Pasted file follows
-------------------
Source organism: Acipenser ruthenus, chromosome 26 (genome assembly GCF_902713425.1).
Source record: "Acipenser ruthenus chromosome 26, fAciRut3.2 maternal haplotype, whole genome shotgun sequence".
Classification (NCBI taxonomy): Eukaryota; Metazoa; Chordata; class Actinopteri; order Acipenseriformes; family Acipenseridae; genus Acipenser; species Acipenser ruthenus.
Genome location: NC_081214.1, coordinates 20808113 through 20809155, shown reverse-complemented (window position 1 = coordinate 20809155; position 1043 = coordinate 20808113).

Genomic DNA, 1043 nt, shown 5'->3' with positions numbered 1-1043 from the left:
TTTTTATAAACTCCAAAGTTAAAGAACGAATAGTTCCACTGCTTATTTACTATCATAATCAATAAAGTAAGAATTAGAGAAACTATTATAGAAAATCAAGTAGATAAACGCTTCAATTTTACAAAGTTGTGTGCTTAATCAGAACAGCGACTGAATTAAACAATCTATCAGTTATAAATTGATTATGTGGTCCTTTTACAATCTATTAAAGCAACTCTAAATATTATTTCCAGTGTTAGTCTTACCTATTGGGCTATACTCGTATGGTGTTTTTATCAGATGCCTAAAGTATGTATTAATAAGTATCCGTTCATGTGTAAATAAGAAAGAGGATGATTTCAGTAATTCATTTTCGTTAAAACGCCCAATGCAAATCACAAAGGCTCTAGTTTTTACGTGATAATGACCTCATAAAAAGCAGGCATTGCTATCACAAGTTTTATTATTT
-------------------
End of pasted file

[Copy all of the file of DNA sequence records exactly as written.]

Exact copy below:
Source organism: Acipenser ruthenus, chromosome 26 (genome assembly GCF_902713425.1).
Source record: "Acipenser ruthenus chromosome 26, fAciRut3.2 maternal haplotype, whole genome shotgun sequence".
Classification (NCBI taxonomy): Eukaryota; Metazoa; Chordata; class Actinopteri; order Acipenseriformes; family Acipenseridae; genus Acipenser; species Acipenser ruthenus.
Genome location: NC_081214.1, coordinates 20808113 through 20809155, shown reverse-complemented (window position 1 = coordinate 20809155; position 1043 = coordinate 20808113).

Genomic DNA, 1043 nt, shown 5'->3' with positions numbered 1-1043 from the left:
TTTTTATAAACTCCAAAGTTAAAGAACGAATAGTTCCACTGCTTATTTACTATCATAATCAATAAAGTAAGAATTAGAGAAACTATTATAGAAAATCAAGTAGATAAACGCTTCAATTTTACAAAGTTGTGTGCTTAATCAGAACAGCGACTGAATTAAACAATCTATCAGTTATAAATTGATTATGTGGTCCTTTTACAATCTATTAAAGCAACTCTAAATATTATTTCCAGTGTTAGTCTTACCTATTGGGCTATACTCGTATGGTGTTTTTATCAGATGCCTAAAGTATGTATTAATAAGTATCCGTTCATGTGTAAATAAGAAAGAGGATGATTTCAGTAATTCATTTTCGTTAAAACGCCCAATGCAAATCACAAAGGCTCTAGTTTTTACGTGATAATGACCTCATAAAAAGCAGGCATTGCTATCACAAGTTTTATTATTT